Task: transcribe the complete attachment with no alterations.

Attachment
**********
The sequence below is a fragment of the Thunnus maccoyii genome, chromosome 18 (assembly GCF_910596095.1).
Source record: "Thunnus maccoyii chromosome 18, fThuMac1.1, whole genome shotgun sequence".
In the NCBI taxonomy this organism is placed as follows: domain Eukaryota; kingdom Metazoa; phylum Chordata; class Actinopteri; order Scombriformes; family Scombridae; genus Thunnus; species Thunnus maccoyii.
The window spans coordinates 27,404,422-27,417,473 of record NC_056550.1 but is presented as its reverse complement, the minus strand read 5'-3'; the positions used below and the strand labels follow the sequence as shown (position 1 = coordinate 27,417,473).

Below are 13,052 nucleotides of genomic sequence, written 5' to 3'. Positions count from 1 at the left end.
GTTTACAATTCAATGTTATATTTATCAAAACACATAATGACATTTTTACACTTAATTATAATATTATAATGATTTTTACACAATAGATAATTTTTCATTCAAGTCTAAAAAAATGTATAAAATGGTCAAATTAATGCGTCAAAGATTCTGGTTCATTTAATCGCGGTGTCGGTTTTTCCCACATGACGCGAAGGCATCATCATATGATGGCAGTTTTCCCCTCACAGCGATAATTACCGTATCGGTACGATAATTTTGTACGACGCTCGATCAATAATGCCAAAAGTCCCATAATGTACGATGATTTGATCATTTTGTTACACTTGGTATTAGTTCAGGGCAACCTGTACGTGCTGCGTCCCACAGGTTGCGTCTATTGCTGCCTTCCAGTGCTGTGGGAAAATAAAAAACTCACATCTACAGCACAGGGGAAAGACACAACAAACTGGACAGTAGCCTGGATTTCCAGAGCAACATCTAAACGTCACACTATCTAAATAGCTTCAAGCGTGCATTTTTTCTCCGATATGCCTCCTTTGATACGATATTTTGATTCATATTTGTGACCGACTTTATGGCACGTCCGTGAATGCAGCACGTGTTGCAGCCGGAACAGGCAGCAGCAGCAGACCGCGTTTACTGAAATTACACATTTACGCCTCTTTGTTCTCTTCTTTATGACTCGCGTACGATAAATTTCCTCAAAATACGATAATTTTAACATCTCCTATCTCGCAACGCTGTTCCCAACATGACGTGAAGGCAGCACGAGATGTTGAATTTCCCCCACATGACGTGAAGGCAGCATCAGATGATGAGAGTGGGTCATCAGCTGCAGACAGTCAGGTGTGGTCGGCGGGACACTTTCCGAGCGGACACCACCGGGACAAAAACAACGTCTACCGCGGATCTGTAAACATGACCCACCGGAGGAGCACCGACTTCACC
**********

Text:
The sequence below is a fragment of the Thunnus maccoyii genome, chromosome 18 (assembly GCF_910596095.1).
Source record: "Thunnus maccoyii chromosome 18, fThuMac1.1, whole genome shotgun sequence".
In the NCBI taxonomy this organism is placed as follows: domain Eukaryota; kingdom Metazoa; phylum Chordata; class Actinopteri; order Scombriformes; family Scombridae; genus Thunnus; species Thunnus maccoyii.
The window spans coordinates 27,404,422-27,417,473 of record NC_056550.1 but is presented as its reverse complement, the minus strand read 5'-3'; the positions used below and the strand labels follow the sequence as shown (position 1 = coordinate 27,417,473).

Below are 13,052 nucleotides of genomic sequence, written 5' to 3'. Positions count from 1 at the left end.
GTTTACAATTCAATGTTATATTTATCAAAACACATAATGACATTTTTACACTTAATTATAATATTATAATGATTTTTACACAATAGATAATTTTTCATTCAAGTCTAAAAAAATGTATAAAATGGTCAAATTAATGCGTCAAAGATTCTGGTTCATTTAATCGCGGTGTCGGTTTTTCCCACATGACGCGAAGGCATCATCATATGATGGCAGTTTTCCCCTCACAGCGATAATTACCGTATCGGTACGATAATTTTGTACGACGCTCGATCAATAATGCCAAAAGTCCCATAATGTACGATGATTTGATCATTTTGTTACACTTGGTATTAGTTCAGGGCAACCTGTACGTGCTGCGTCCCACAGGTTGCGTCTATTGCTGCCTTCCAGTGCTGTGGGAAAATAAAAAACTCACATCTACAGCACAGGGGAAAGACACAACAAACTGGACAGTAGCCTGGATTTCCAGAGCAACATCTAAACGTCACACTATCTAAATAGCTTCAAGCGTGCATTTTTTCTCCGATATGCCTCCTTTGATACGATATTTTGATTCATATTTGTGACCGACTTTATGGCACGTCCGTGAATGCAGCACGTGTTGCAGCCGGAACAGGCAGCAGCAGCAGACCGCGTTTACTGAAATTACACATTTACGCCTCTTTGTTCTCTTCTTTATGACTCGCGTACGATAAATTTCCTCAAAATACGATAATTTTAACATCTCCTATCTCGCAACGCTGTTCCCAACATGACGTGAAGGCAGCACGAGATGTTGAATTTCCCCCACATGACGTGAAGGCAGCATCAGATGATGAGAGTGGGTCATCAGCTGCAGACAGTCAGGTGTGGTCGGCGGGACACTTTCCGAGCGGACACCACCGGGACAAAAACAACGTCTACCGCGGATCTGTAAACATGACCCACCGGAGGAGCACCGACTTCACC